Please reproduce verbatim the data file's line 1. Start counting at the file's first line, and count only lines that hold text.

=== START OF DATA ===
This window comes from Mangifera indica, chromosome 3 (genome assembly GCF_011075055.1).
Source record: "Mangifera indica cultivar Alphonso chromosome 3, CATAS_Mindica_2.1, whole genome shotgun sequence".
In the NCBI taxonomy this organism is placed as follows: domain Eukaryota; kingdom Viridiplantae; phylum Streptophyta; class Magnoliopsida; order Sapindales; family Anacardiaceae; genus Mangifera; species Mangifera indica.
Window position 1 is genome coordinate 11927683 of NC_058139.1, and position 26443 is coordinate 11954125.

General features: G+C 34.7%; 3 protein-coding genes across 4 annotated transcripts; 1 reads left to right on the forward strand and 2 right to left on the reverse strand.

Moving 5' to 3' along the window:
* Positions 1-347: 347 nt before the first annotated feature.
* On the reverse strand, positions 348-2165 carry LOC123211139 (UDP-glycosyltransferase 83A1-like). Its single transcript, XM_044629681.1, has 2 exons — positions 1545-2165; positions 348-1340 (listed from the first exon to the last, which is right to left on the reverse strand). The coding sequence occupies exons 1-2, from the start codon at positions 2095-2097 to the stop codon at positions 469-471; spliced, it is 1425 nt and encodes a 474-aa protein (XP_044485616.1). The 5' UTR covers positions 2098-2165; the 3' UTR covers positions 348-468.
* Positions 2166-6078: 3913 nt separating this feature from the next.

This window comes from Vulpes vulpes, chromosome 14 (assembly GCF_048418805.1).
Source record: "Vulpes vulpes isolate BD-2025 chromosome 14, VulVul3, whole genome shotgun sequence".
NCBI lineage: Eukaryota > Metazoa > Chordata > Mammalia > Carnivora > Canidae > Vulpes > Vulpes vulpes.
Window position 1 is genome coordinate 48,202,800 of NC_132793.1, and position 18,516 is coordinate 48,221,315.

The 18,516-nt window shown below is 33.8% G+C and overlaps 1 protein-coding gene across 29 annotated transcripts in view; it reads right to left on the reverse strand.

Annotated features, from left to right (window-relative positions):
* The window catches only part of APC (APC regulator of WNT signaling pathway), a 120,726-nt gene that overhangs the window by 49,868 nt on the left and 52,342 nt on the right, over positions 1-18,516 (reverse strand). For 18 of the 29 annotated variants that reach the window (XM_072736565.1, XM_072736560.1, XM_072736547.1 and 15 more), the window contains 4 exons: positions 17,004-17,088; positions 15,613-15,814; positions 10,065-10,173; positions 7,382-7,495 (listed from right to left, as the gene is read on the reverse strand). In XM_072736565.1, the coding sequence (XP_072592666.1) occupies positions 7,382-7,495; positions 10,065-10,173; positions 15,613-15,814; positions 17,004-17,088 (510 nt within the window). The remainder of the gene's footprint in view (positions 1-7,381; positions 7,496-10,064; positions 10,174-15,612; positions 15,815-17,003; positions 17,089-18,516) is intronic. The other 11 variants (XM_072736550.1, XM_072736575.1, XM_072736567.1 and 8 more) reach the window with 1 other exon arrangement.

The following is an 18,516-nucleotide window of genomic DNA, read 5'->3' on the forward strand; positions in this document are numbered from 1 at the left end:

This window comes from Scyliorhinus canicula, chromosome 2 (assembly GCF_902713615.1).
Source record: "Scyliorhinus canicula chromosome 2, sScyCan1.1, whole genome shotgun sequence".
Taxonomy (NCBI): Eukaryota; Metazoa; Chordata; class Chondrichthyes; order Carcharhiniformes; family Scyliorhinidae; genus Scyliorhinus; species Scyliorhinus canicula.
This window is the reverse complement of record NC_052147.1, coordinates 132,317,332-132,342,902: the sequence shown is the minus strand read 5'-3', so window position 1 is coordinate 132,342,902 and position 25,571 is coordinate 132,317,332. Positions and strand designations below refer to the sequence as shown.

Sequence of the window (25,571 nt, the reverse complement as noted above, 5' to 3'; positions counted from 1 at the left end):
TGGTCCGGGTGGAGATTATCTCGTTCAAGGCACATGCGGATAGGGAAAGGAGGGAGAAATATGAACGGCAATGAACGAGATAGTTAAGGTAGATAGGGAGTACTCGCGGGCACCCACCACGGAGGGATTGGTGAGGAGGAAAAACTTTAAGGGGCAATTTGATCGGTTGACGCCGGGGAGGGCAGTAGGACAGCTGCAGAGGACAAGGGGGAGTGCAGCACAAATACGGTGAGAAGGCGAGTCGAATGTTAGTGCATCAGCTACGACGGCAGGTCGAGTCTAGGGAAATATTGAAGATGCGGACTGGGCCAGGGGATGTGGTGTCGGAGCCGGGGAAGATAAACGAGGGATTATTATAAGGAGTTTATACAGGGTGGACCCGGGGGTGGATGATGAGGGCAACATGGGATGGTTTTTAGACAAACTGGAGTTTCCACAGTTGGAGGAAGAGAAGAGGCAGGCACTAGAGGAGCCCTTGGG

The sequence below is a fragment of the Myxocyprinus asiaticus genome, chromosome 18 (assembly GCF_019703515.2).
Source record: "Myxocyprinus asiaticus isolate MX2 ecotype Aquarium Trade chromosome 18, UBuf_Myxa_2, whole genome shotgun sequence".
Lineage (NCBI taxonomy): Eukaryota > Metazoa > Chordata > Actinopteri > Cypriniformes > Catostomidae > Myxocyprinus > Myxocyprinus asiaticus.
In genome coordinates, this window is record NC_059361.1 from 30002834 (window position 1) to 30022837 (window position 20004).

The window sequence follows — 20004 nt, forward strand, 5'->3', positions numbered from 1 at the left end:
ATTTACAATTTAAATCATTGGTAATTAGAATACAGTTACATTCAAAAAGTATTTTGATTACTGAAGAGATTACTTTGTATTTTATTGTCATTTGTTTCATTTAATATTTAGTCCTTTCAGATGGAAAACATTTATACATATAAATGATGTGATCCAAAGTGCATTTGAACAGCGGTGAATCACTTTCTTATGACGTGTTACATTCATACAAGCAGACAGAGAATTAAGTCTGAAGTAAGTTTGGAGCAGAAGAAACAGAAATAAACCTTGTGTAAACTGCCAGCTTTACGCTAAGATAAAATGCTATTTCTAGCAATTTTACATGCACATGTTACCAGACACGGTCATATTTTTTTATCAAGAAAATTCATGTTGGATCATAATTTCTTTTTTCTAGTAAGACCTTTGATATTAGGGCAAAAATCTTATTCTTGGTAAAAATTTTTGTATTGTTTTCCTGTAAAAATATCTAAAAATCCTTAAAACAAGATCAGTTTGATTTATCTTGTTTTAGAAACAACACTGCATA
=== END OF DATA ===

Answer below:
This window comes from Mangifera indica, chromosome 3 (genome assembly GCF_011075055.1).